TheFXSpot: Long-Held Correlations Break - For How Long?

Written by Vicki Schmelzer (Source:

NEW YORK, Dec. 11 (MNI) - Long-held correlations broke down further Friday, with the dollar, U.S. interest rates, and stocks all rising at the same time, almost like "the good ol' days," analysts said.

This was in sharp contrast to the trend of the last few years, where the dollar typically fell as U.S. stock and commodity prices rose and vice versa, they said.

It was not that many years ago that a currency would be in hot demand if its economy were rebounding and its stock market was deemed undervalued, but that was before "the carry trade" took over as the dominant play for many global investors.

From 2005 to early 2008, market players went short low-yielding currencies and bought high-yielding currencies and held these positions, with little impetus to take profit.

The euro and other currencies rose versus the dollar and the yen and emerging market currencies soared, prompting global central banks to intervene to prevent excessive currency strength.

Stocks and commodity prices rose and the dollar fell, sometimes for months at a time without a larger correction.

In the wake of Lehman's bankruptcy in September 2009 and again in March 2009, when the market fretted the prospects of a global depression, the dollar rose across the board on safe-haven demand and stock and commodity prices collapsed -- but the correlation stayed the same.

Direction shifted later in 2009, as risk appetite improved, but up until recently, the game plan of shorting the dollar and going long stocks and commodities continued to be profitable.

Things may have shifted last week, when better-than-expected November non-farm payroll data started players thinking that a positive payroll reading may be around the corner.

A much-improved U.S. jobs picture would increase the chance of the Federal Reserve moving forward its tightening cycle.

This week, U.S. Treasury yields have nudged higher, with the 10-year yield breaking above late October levels (3.575%) to post a high of 3.585% Friday before stabilizing at lower levels.

As the greenback followed yields higher, widespread profit-taking was seen in commodities and emerging markets, especially those countries with commodity exposure.

Next Wednesday's Federal Reserve statement will be closely eyed for any inkling that the Fed might push forward the process of normalizing U.S. monetary policy.

Any larger shift in U.S. Treasury yields, in response, would have spillover implications for the dollar, stocks and commodities, analysts said.

Eonomists at HSBC maintained that the FOMC statement will likely keep the phrase that fed funds will stay low for an "extended period," for three reasons, i.e. "low rates of resource utilization, subdued inflation trends and stable inflation expectations."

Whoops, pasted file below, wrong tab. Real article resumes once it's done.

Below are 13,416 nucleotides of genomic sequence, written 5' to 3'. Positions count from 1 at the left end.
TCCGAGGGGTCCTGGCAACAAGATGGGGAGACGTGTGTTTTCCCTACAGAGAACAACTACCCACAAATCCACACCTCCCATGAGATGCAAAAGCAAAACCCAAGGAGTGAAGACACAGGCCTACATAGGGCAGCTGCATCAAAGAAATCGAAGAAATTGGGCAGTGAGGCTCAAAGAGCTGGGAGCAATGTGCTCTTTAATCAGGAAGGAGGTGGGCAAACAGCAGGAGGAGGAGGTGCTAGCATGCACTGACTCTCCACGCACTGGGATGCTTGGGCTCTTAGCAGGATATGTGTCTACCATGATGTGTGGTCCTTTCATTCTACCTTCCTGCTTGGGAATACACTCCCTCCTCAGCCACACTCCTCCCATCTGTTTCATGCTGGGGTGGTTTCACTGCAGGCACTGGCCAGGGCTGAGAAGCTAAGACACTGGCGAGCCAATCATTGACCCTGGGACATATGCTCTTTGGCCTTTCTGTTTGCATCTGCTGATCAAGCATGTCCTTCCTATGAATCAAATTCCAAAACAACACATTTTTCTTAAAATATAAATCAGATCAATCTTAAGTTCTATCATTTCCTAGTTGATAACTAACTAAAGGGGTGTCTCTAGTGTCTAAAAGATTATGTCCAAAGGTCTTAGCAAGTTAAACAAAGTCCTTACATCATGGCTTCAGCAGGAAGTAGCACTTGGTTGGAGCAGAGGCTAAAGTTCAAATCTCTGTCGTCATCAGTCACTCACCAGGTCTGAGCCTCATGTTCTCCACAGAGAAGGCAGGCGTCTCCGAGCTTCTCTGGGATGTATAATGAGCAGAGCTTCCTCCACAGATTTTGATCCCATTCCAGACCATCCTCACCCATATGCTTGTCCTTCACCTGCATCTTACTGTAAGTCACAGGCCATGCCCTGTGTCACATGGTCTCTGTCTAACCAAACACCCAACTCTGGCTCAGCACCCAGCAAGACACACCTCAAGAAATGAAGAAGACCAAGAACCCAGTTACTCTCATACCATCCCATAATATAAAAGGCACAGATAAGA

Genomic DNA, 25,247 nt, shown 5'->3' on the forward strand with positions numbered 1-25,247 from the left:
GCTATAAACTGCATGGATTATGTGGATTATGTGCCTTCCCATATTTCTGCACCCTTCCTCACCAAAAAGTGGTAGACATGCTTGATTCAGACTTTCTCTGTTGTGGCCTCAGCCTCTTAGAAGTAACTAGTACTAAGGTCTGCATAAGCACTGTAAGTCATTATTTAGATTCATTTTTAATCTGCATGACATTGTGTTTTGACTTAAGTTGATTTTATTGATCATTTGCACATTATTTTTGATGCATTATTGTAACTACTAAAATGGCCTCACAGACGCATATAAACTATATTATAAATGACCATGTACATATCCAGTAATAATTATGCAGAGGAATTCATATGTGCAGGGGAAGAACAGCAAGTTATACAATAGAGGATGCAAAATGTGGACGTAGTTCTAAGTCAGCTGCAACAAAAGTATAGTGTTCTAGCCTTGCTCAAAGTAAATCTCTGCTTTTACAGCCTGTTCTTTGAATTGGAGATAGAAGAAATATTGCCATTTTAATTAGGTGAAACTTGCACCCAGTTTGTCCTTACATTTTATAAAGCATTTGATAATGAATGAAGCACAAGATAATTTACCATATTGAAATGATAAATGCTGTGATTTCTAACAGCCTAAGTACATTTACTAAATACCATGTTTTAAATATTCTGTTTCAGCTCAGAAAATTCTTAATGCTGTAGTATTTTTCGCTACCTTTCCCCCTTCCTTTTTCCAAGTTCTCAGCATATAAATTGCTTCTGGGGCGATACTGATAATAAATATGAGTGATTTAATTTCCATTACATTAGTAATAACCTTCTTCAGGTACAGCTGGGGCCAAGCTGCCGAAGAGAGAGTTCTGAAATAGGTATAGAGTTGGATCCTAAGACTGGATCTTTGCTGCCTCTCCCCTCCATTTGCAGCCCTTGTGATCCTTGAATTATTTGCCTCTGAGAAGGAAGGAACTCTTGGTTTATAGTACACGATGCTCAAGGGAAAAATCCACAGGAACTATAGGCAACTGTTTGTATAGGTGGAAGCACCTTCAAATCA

The Fed will eventually need to provide guidance on the "potential use of large-scale reverse repos and term deposits to drain reserves, factors which have received more attention of late," HSBC said.

"But doing so in the statement risks sending an unwanted signal on the likely timing of such moves," the economists said.

Therefore, the Fed "may prefer to continue to communicate its thinking on these matters through Fed speeches rather than explicit policy statements," they said.

U.S. 10-year yields closed around 3.55%, down from an earlier high near 3.585%.

Earlier, the 10-year U.S. Treasury yield tested yield resistance at 3.575%, the high from October 26 and also a high from August 21.

With the "double top" in play, a "daily close above this level would be bearish for bonds and project additional gains in yields toward a key resistance trendline drawn off the highs from June and August at 3.65%," said George Davis, chief technical analyst at RBC Capital Markets.

Above that, additional yield resistance is found at 3.72% (Aug. 12 peak), followed by 3.86% (Aug. 7 peak). Yield support is found at 3.39% and 3,18% (double bottom), he added.

In other markets, the euro was trading at $1.4622, on the low side of a $1.4587 to $1.4776 range.

In recent sessions, the euro has been weighed by a combination of rising U.S. yields and concerns about Greece defaulting on its debt.

JP Morgan Chase strategists said the euro "is a buy based on the exaggerated fears of a sovereign risk event, but the timing of re-entering longs is poor given the ongoing back-up in yields."

Their technical analysts maintained that "the euro is still at risk of extending the downside to $1.45 and even the $1.43 handle, where a new base has to form in order to prevent a complete reversal of the long-term dollar bear-trend."

JPMC continued to look for broader dollar weakness throughout 2010 and saw the euro then pressing higher.

The strategists have a March 10 forecast of $1.55 for the euro and a June 10 forecast of $1.62.

On the U.S. stock front, the S&P 500 closed up 0.37 at 1106.41, after trading in a 1101.44 to 1108.38 range. The index posted a 2009 high of 1118.67 December 4, in the wake of upbeat November U.S. non-farm payroll data.

NYMEX January light sweet crude settled down $0.67 at $69.87 per barrel after trading in a $69.46 to $71.20 range.

The front contract last settled below $70 on October 7.

Technical analysts saw scope for crude to retest the late September lows near $65.05.

Spot gold settled at $1114.75/oz, on the low side of a $1110.05 to $1141.90 range.

The precious metal is down 9.1% from the life-time high of $1226.10, posted December 3 and is closing in on initial support at 1100/1102, lows from mid-November.

** Market News International New York Newsroom: 212-669-6430 **


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